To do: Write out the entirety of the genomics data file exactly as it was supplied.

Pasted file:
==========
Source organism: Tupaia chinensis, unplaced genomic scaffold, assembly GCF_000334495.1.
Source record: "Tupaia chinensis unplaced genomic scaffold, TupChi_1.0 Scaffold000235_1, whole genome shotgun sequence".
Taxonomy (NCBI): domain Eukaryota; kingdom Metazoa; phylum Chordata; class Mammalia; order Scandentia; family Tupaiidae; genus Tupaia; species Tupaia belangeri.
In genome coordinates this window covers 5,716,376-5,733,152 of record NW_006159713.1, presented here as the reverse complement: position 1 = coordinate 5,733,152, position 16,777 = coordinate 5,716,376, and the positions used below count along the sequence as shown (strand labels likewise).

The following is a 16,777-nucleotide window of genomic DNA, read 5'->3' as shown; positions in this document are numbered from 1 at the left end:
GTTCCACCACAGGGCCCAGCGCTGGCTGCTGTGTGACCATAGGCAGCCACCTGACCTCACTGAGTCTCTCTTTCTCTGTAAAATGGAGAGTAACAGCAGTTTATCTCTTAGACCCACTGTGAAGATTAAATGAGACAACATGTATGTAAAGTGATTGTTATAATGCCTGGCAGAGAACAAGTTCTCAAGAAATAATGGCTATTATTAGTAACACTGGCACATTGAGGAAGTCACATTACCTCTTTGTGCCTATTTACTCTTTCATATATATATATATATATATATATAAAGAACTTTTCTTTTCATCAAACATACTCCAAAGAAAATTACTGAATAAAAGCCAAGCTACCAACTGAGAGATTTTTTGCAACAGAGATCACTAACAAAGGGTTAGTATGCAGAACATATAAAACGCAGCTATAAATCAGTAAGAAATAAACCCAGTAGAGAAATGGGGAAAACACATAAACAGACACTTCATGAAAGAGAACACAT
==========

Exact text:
Source organism: Tupaia chinensis, unplaced genomic scaffold, assembly GCF_000334495.1.
Source record: "Tupaia chinensis unplaced genomic scaffold, TupChi_1.0 Scaffold000235_1, whole genome shotgun sequence".
Taxonomy (NCBI): domain Eukaryota; kingdom Metazoa; phylum Chordata; class Mammalia; order Scandentia; family Tupaiidae; genus Tupaia; species Tupaia belangeri.
In genome coordinates this window covers 5,716,376-5,733,152 of record NW_006159713.1, presented here as the reverse complement: position 1 = coordinate 5,733,152, position 16,777 = coordinate 5,716,376, and the positions used below count along the sequence as shown (strand labels likewise).

The following is a 16,777-nucleotide window of genomic DNA, read 5'->3' as shown; positions in this document are numbered from 1 at the left end:
GTTCCACCACAGGGCCCAGCGCTGGCTGCTGTGTGACCATAGGCAGCCACCTGACCTCACTGAGTCTCTCTTTCTCTGTAAAATGGAGAGTAACAGCAGTTTATCTCTTAGACCCACTGTGAAGATTAAATGAGACAACATGTATGTAAAGTGATTGTTATAATGCCTGGCAGAGAACAAGTTCTCAAGAAATAATGGCTATTATTAGTAACACTGGCACATTGAGGAAGTCACATTACCTCTTTGTGCCTATTTACTCTTTCATATATATATATATATATATATATAAAGAACTTTTCTTTTCATCAAACATACTCCAAAGAAAATTACTGAATAAAAGCCAAGCTACCAACTGAGAGATTTTTTGCAACAGAGATCACTAACAAAGGGTTAGTATGCAGAACATATAAAACGCAGCTATAAATCAGTAAGAAATAAACCCAGTAGAGAAATGGGGAAAACACATAAACAGACACTTCATGAAAGAGAACACAT